TW: anti-Arab racism, bullying, violence, mental illness, dissociation, unreality, eye horror (not trauma to eyes)
I don’t remember the first fight I was in. Part of that’s because it’s hard to tell the difference between a fight and being pushed around; bullying versus confrontation. But I remember one in particular, because it was one of the last ghosts I remember seeing for a long time.
The white boy who’d tripped me was a big guy, maybe fourth, fifth grade. I’d seen him around, mostly lurking in front of the portables or sneaking out the back wire gate of the school to smoke pot with the seventh and eighth graders during recess. I wasn’t sure what his problem with me was, but it was probably the same as everybody else’s. I hadn’t said hello or goodbye the right way, or at the right time, or I’d looked at him weirdly, or he didn’t like my name, or my clothes, or the way I talked. Maybe he thought I was from Iraq (Eye-Rack, was how he said it. I wasn’t sure he was wrong, but it didn’t sound right either.) The point was, he didn’t like me.
I struggled onto my hands and feet, swallowing the taste of blood in my mouth. I’d bitten my tongue. Then I looked back at him—past the sneer on his pale, slightly frost-reddened face, to the man standing behind him. He was as pearly gray as all the rest of the ghosts, but he was Black, or maybe just a mess of mixed blood like me.
When he noticed my eyes on him, his curious look turned into appraisal.
“Well, kid,” he said with a snort. “You gonna let him get away with it?”
I ignored him, and stood up, trying to avoid the older boy’s eyes. Sometimes if I just didn’t say anything that worked—
The punch took me by surprise and knocked me right back onto the ice, feet slipping out from under me. I was just glad I hadn’t hit my head. Next thing I knew, the ghost was squatting down next to me. He had calluses on his knuckles and fingernails cut down to the quick, deep lines cutting through his pink palms.
“I know, I know. I should just walk away,” I mumbled, mostly to myself as I spat salt and dirty snow out of my mouth. I was just glad Jo wasn’t here.
“Nah. Fuck that.”
I glanced up at him, surprised. Adults usually pretended not to swear around me. He smirked at me, stubbled cheeks elastic with age. “You’re gon’ get it no matter what. Learned that the hard way. Ain’t nothing gonna stop a prick like that from throwin’ his weight around. Kid like you minding your own business? He don’t give a shit. And the teachers standin’ around? They’ll blame you whether you did anything or not.”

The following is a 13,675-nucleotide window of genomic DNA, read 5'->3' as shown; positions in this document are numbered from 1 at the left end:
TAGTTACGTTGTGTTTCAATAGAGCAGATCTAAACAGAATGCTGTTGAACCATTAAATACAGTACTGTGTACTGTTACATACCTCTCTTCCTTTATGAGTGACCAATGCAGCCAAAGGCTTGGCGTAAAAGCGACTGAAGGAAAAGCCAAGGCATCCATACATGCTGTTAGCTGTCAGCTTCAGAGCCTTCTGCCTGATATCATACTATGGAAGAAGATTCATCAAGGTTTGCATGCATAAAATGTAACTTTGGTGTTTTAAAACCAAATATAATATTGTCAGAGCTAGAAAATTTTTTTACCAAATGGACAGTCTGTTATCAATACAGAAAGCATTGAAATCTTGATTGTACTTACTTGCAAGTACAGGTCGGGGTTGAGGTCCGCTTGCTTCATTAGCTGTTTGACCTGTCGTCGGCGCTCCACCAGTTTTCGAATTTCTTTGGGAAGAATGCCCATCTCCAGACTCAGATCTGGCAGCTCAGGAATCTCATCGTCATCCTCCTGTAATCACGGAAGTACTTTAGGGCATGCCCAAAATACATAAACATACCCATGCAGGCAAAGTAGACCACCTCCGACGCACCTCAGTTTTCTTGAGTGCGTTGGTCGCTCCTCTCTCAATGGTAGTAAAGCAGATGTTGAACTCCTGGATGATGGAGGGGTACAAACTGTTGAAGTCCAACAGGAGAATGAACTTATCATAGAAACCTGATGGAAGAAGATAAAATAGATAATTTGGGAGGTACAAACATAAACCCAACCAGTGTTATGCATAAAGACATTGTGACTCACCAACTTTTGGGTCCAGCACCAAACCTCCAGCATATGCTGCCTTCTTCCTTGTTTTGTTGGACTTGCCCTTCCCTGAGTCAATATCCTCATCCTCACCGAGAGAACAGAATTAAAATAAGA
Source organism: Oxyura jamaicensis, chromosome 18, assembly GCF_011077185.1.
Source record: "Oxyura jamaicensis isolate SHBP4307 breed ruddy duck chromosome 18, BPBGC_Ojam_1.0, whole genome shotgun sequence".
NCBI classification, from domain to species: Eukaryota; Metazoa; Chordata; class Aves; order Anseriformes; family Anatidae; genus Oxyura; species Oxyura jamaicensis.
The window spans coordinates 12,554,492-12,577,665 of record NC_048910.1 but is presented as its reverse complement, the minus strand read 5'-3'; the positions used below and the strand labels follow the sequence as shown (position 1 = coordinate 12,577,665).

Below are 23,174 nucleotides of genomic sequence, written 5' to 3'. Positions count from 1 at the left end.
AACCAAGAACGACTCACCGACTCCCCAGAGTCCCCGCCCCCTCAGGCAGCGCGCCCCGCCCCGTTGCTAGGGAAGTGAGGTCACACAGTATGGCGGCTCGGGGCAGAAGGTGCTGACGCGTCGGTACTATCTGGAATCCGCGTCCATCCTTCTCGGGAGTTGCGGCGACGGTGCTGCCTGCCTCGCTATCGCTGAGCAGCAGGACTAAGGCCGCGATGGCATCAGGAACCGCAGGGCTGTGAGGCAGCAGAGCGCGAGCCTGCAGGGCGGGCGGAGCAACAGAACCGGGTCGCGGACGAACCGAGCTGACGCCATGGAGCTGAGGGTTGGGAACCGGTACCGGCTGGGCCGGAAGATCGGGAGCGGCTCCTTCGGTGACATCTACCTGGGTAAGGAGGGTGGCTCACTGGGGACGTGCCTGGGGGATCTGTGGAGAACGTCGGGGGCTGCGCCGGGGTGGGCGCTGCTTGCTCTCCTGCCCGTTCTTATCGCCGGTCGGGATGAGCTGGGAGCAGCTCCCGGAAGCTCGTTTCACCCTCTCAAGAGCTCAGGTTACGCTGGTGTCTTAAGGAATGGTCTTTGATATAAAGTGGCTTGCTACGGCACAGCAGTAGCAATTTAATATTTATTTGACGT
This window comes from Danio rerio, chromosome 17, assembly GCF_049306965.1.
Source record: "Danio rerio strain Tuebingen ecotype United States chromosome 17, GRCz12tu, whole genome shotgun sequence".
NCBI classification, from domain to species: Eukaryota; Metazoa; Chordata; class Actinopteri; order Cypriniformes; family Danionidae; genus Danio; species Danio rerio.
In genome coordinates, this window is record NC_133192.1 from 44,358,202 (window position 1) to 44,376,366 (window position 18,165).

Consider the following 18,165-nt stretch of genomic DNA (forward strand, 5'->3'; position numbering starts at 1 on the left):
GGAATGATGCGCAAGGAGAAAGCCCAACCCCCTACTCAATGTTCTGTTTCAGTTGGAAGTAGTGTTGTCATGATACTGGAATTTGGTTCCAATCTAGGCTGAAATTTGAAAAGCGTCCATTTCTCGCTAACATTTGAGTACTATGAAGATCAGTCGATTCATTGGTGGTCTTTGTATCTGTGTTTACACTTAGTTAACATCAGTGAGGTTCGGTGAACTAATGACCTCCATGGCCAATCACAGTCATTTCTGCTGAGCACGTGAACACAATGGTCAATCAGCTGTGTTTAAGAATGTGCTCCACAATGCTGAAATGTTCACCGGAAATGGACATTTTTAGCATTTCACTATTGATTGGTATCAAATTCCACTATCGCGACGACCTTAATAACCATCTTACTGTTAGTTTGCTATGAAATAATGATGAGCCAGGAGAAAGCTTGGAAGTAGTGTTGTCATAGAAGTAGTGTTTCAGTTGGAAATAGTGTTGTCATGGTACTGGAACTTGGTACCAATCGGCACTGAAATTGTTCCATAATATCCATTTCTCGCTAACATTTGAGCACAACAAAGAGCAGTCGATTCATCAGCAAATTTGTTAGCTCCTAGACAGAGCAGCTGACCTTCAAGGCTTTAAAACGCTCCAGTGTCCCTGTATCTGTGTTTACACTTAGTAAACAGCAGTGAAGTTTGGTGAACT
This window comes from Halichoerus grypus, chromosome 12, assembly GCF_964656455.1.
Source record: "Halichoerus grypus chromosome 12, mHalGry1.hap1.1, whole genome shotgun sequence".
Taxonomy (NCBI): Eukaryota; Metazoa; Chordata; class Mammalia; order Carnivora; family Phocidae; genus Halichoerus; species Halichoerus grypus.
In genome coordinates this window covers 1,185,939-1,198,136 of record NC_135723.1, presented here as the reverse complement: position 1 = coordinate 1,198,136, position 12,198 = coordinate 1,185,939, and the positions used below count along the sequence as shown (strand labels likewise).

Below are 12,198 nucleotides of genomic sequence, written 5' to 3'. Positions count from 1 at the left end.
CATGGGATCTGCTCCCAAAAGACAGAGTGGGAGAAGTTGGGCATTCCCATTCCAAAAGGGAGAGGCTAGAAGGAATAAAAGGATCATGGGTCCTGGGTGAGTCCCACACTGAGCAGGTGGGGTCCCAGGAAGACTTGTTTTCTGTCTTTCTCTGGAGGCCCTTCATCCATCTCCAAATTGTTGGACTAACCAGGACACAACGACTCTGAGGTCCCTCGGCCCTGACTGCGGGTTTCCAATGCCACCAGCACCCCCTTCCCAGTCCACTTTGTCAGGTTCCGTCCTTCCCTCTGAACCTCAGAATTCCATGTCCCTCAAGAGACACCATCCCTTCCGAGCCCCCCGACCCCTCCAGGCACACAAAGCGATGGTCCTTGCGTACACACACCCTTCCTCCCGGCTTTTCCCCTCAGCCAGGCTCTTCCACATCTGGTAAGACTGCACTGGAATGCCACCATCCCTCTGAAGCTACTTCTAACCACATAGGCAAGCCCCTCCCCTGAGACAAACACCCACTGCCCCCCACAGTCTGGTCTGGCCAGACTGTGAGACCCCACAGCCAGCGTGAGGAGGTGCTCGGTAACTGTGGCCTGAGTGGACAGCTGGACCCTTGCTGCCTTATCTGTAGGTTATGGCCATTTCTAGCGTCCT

I liked his voice. He was from somewhere else, somewhere south of here—although everywhere was south of Ottawa, really, everywhere that mattered.
“So what do I do?”
“If he’s gonna see you as a threat,” he said, jabbing a nicotine-stained finger into my chest that slid right through, “rise to the challenge. And make him regret it.”
I didn’t know what that meant, but I reached forward in the snow, and my fingers closed around a chunk of ice on the ground, exposed in the March thaw. I wasn’t sure what to do—
The older boy’s boot hit my stomach, and I tried not to throw up. I hadn’t even done anything to him. This wasn’t fair. This wasn’t fair. This wasn’t—
I got up, chunk of ice in my hand. They’ll blame you whether you did anything or not.
And I made him regret it.
I stayed back, standing on the porch and glancing hesitantly between Sunvay and Kiera. I should have left. I was brash, sure—but I wasn’t brash enough to get between anybody and a baseball bat. Certainly not between a candidate for worst person in the world and her stalking victim. No point in sugar-coating it. But… but I did want to help, and I was scared for Jaylie, because Kiera was much more powerful than her. And somehow, for some reason, I was scared for Kiera, too. It was ridiculous. She was the monster here. I knew that – we were all on the same page – but I still –
None of this should have to happen. Childish, maybe. It was what I had to offer. And the same part of me that believed that kept trying to brush this off, too, as drama or bickering or the kinds of fights people had over break-ups and snubs and perceived insult.
And the much smarter part of me knew that Jaylie was going to be in a whole load of trouble if the cops showed up. Again. For somebody who held her breath while passing police stations, I was getting involved in an awful lot of crime scenes. Maybe I should reconsider my career choices.
Calm down. You can get involved if it gets out of control. The smartest thing I could do was be here. Somebody just being here would keep things from spiraling… I hoped. It hadn’t worked at McStab’s, but who knew?
Kiera looked at Sunvay with – not quite surprise, but close – and then put her hand on her hip with a scoff. “Banshee? Is that really what you think I am?” She reached casually into the air next to her, showing off her trick again and pulling her sword from the air like it’d been tucked between the folds. She spun it in her hand, hilt tumbling over her knuckles. She looked so relaxed that I could almost pretend that the ground below wasn’t flickering between normal, salt-speckled asphalt and some sort of bone-white dust.
It was little things that were wrong; cracks in the porch wood that disappeared if I looked straight at them, TV static between the gathering clouds, rot appearing and then retreating on the scattered tree trunks. Other people’s instability—at least the little bit I’d seen—didn’t seem to have as much middle ground as hers. Maybe it was just that she’d been like this for so long that it’d become her normal.